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Societies in Schools

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Who: Brunel Volunteers working in partnership with the West London Academy Children’s University, with support and training also provided by the Rugby League National Governing Body

What: Dance, Tag Rugby and Netball societies from the University of Brunel designing and delivering after school coaching sessions for primary school pupils

Why: To provide opportunities for children to engage with learning outside of the classroom, and offer students the opportunity to develop and share their skills and enthusiasm for their sport 

Where: Piloted at the West London Academy, with plans to offer sessions in other local schools

When: The project planning commenced in the summer of 2010, with the pilot phase in the Autumn. It is intended for the sessions to run over the long term, having found a sustainable model

Project descriptionDance session

Led by teams of student volunteers from the Dance, Netball and Tag Rugby societies from Brunel University, ‘Societies in Schools’ captures the enthusiasm of students for their sport, as well as utilising their strong subject knowledge to provide exciting after school activities for children aged 8-10, with rich learning attached.

The project was a new step for volunteering provision within Brunel University, which emerged from the partnership with West London Academy Children’s University. This enabled the university to develop connections to the school and utilise the Children’s University resources to assist the students in developing viable projects. Further to this the students have also seen this as an opportunity to enhance their skills, in working towards coaching qualifications. This has been particularly important to the Tag Rugby society, who has worked with the Rugby League National Governing Body.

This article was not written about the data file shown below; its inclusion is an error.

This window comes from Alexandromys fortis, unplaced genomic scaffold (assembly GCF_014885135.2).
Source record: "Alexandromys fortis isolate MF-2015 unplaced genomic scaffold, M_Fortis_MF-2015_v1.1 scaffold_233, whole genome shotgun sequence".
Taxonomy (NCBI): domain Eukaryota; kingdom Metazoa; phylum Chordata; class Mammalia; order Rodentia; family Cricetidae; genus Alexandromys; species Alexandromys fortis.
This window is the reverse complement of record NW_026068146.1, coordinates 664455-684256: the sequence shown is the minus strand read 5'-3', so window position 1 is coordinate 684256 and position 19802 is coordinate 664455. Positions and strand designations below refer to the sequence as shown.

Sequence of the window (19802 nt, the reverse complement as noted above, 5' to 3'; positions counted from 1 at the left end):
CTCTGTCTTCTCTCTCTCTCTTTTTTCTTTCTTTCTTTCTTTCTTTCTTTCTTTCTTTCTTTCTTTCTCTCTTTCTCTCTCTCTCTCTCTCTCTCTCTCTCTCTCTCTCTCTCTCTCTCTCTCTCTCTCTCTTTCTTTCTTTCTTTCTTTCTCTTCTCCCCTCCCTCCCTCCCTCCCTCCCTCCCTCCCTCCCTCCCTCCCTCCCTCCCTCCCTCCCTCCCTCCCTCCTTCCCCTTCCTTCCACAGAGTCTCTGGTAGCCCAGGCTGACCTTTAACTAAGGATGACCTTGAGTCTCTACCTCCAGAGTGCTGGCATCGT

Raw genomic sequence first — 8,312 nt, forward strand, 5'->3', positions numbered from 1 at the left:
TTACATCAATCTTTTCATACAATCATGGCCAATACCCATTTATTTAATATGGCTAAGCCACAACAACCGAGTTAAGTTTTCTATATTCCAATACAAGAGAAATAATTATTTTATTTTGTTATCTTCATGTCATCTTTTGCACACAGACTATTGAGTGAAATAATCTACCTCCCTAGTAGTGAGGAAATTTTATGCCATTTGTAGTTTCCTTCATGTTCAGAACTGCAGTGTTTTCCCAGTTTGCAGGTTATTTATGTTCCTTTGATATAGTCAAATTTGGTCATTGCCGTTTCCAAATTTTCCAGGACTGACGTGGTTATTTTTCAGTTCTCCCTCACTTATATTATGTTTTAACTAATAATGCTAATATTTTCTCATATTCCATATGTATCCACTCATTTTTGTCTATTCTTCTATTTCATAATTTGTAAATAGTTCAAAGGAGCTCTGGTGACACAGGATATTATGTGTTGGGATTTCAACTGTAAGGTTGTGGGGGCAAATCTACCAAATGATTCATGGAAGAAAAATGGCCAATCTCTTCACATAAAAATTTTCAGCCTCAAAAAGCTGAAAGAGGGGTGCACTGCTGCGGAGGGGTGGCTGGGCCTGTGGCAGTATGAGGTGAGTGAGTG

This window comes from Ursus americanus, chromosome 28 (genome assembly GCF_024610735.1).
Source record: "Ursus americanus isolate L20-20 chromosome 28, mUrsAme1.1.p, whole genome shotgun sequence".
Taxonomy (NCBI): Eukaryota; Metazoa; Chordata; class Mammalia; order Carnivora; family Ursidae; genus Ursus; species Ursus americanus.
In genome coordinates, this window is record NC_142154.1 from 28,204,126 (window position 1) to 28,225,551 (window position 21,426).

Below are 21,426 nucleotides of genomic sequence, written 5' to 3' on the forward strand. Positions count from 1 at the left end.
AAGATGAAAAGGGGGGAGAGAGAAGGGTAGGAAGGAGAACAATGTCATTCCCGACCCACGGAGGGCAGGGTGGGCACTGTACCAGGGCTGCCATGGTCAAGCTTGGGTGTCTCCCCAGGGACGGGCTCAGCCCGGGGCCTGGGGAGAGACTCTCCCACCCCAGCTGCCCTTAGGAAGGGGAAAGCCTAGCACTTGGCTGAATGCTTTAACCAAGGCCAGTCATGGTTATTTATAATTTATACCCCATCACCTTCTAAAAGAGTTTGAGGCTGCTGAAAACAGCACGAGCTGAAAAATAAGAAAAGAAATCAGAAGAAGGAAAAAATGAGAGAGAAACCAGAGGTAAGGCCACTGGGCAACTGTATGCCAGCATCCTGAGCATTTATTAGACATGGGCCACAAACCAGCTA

The project began as an eight week pilot in 2010, and following review at the beginning of 2011 has continued and developed, with plans to ensure it remains a long term opportunity for Brunel students. The university is also looking to develop these modules to encompass other societies, beyond sports.

I love it when the CU come and teach us. They demonstrate how to do it and really listen to us. They are lovely and kind. The students are the best people who teach us.” Year 5 pupil


  • Trial a new way for Brunel University to engage with local schools
  • Create volunteering opportunities which connect to students’ interests and talents
  • Create Children’s University accredited modules. Results and outcomes

Results and outcomes

What worked well


As this was a new approach for the university, they were cautious in their management. Starting quite small, it worked well that the student societies were hand-picked for the project, based upon their reputation within the university for being well organised and pro-active. Furthermore, the societies were encouraged to participate as it enabled them to demonstrate their community engagement work, which is a key element in applying for Society of the Year, the Students’ Union awards at the end of each academic year.

Working with schools

These sessions have grown and developed organically throughout the pilot phase, both with the ambition and plans of the students for developing their activities and with interest from the children. The number of children in attendance more than doubled when the project recommenced after the Christmas break, in comparison to the first session.

"The children have grown in confidence through these sessions. It has been particularly great to see children from a variety of cultural backgrounds, for which language can be a barrier in the classroom, being able to engage with their peers during these sessions." Teacher